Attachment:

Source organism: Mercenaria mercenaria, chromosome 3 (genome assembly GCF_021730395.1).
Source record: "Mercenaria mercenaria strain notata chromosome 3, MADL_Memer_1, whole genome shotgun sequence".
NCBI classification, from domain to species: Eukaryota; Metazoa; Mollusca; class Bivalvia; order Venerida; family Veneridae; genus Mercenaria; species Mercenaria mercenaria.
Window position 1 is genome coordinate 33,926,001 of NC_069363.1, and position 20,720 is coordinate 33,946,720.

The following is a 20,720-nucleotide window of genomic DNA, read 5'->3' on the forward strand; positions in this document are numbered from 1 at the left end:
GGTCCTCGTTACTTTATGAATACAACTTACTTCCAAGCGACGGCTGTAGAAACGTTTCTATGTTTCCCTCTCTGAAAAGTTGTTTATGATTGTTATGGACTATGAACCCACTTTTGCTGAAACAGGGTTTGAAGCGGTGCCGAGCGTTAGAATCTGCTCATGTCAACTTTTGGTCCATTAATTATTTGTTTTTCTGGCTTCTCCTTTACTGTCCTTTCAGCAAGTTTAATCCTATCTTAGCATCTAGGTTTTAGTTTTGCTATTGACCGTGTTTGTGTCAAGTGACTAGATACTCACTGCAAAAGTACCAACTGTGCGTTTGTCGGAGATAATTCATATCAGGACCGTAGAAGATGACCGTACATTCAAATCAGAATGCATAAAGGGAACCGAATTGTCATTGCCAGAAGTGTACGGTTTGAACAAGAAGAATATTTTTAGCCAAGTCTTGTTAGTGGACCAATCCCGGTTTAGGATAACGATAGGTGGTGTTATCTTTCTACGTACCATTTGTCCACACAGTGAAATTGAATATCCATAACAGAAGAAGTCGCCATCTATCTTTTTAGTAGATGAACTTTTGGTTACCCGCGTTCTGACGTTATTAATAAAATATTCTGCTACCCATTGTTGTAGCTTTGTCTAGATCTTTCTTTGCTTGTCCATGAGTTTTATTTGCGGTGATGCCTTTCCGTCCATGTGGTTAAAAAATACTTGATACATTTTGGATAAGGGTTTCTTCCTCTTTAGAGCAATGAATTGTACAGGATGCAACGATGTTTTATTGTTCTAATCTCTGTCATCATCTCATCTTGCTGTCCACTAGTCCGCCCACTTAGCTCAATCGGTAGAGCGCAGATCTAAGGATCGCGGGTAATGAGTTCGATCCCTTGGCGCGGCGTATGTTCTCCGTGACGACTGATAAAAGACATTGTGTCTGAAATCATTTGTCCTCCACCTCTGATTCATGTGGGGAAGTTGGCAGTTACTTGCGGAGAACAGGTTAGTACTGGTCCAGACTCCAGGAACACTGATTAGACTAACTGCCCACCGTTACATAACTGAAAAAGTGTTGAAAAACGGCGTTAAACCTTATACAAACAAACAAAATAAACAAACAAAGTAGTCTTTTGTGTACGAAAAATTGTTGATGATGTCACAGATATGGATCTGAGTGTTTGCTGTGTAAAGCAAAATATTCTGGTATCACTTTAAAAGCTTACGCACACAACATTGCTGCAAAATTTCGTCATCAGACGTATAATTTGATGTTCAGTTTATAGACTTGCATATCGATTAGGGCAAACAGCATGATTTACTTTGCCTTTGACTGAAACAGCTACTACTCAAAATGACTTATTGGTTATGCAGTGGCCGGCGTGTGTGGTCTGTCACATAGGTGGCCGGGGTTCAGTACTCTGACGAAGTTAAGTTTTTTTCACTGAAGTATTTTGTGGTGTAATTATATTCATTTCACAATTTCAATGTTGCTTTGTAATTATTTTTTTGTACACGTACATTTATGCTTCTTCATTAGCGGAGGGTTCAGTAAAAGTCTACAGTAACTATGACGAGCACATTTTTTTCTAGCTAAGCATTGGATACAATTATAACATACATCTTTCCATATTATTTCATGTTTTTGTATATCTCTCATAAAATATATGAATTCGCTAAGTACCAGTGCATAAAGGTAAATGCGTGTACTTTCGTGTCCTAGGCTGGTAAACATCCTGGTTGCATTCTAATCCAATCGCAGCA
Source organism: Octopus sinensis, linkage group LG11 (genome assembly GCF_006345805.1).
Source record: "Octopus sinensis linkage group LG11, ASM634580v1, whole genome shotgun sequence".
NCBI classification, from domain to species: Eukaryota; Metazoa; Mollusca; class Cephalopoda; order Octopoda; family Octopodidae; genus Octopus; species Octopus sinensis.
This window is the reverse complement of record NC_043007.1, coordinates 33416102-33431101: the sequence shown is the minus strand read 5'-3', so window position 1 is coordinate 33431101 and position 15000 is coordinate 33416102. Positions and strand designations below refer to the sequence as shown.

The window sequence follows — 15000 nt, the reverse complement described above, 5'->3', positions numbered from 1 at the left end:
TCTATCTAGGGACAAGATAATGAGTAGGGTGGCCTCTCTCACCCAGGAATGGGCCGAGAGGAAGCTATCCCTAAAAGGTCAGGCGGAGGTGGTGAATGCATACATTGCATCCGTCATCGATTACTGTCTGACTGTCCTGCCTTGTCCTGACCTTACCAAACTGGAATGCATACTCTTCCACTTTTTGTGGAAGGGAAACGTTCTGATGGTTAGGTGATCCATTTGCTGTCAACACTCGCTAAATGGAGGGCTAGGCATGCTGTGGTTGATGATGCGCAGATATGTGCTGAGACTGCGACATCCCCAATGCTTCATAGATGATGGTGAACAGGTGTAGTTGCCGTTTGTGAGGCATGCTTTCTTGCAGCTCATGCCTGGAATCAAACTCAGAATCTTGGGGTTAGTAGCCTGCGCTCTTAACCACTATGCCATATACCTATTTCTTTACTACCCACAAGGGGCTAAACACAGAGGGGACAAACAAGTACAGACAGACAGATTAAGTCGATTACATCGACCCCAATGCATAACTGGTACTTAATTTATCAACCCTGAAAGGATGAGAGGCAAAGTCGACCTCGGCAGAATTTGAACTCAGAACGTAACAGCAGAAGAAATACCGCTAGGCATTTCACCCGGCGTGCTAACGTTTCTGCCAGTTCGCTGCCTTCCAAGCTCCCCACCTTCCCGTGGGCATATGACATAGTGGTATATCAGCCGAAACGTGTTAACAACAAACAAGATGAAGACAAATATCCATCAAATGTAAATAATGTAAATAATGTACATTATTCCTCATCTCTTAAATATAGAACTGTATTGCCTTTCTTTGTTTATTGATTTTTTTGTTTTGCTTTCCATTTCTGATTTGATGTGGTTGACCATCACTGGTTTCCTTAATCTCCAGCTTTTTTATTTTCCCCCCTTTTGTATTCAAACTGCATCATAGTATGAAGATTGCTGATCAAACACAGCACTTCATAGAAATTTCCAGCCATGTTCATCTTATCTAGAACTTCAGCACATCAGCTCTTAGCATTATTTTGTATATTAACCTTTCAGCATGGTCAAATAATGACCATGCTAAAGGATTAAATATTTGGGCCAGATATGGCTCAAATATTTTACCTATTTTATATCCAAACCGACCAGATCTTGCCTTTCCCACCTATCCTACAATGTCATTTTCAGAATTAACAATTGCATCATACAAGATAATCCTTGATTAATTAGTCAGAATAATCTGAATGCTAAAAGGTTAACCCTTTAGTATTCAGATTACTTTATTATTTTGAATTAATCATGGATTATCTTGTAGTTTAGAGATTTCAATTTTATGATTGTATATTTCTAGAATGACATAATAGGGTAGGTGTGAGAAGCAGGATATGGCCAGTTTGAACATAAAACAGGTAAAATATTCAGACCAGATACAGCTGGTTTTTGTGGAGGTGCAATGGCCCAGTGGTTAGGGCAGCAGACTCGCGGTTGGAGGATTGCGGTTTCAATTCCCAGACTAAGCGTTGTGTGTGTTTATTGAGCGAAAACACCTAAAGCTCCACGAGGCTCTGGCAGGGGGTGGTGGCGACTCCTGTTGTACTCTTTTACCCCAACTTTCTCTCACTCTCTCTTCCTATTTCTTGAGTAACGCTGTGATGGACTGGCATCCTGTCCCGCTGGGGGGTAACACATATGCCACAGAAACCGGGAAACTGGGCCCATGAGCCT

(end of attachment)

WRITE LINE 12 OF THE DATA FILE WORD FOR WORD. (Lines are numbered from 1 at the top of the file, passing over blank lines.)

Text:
TCTATCTAGGGACAAGATAATGAGTAGGGTGGCCTCTCTCACCCAGGAATGGGCCGAGAGGAAGCTATCCCTAAAAGGTCAGGCGGAGGTGGTGAATGCATACATTGCATCCGTCATCGATTACTGTCTGACTGTCCTGCCTTGTCCTGACCTTACCAAACTGGAATGCATACTCTTCCACTTTTTGTGGAAGGGAAACGTTCTGATGGTTAGGTGATCCATTTGCTGTCAACACTCGCTAAATGGAGGGCTAGGCATGCTGTGGTTGATGATGCGCAGATATGTGCTGAGACTGCGACATCCCCAATGCTTCATAGATGATGGTGAACAGGTGTAGTTGCCGTTTGTGAGGCATGCTTTCTTGCAGCTCATGCCTGGAATCAAACTCAGAATCTTGGGGTTAGTAGCCTGCGCTCTTAACCACTATGCCATATACCTATTTCTTTACTACCCACAAGGGGCTAAACACAGAGGGGACAAACAAGTACAGACAGACAGATTAAGTCGATTACATCGACCCCAATGCATAACTGGTACTTAATTTATCAACCCTGAAAGGATGAGAGGCAAAGTCGACCTCGGCAGAATTTGAACTCAGAACGTAACAGCAGAAGAAATACCGCTAGGCATTTCACCCGGCGTGCTAACGTTTCTGCCAGTTCGCTGCCTTCCAAGCTCCCCACCTTCCCGTGGGCATATGACATAGTGGTATATCAGCCGAAACGTGTTAACAACAAACAAGATGAAGACAAATATCCATCAAATGTAAATAATGTAAATAATGTACATTATTCCTCATCTCTTAAATATAGAACTGTATTGCCTTTCTTTGTTTATTGATTTTTTTGTTTTGCTTTCCATTTCTGATTTGATGTGGTTGACCATCACTGGTTTCCTTAATCTCCAGCTTTTTTATTTTCCCCCCTTTTGTATTCAAACTGCATCATAGTATGAAGATTGCTGATCAAACACAGCACTTCATAGAAATTTCCAGCCATGTTCATCTTATCTAGAACTTCAGCACATCAGCTCTTAGCATTATTTTGTATATTAACCTTTCAGCATGGTCAAATAATGACCATGCTAAAGGATTAAATATTTGGGCCAGATATGGCTCAAATATTTTACCTATTTTATATCCAAACCGACCAGATCTTGCCTTTCCCACCTATCCTACAATGTCATTTTCAGAATTAACAATTGCATCATACAAGATAATCCTTGATTAATTAGTCAGAATAATCTGAATGCTAAAAGGTTAACCCTTTAGTATTCAGATTACTTTATTATTTTGAATTAATCATGGATTATCTTGTAGTTTAGAGATTTCAATTTTATGATTGTATATTTCTAGAATGACATAATAGGGTAGGTGTGAGAAGCAGGATATGGCCAGTTTGAACATAAAACAGGTAAAATATTCAGACCAGATACAGCTGGTTTTTGTGGAGGTGCAATGGCCCAGTGGTTAGGGCAGCAGACTCGCGGTTGGAGGATTGCGGTTTCAATTCCCAGACTAAGCGTTGTGTGTGTTTATTGAGCGAAAACACCTAAAGCTCCACGAGGCTCTGGCAGGGGGTGGTGGCGACTCCTGTTGTACTCTTTTACCCCAACTTTCTCTCACTCTCTCTTCCTATTTCTTGAGTAACGCTGTGATGGACTGGCATCCTGTCCCGCTGGGGGGTAACACATATGCCACAGAAACCGGGAAACTGGGCCCATGAGCCT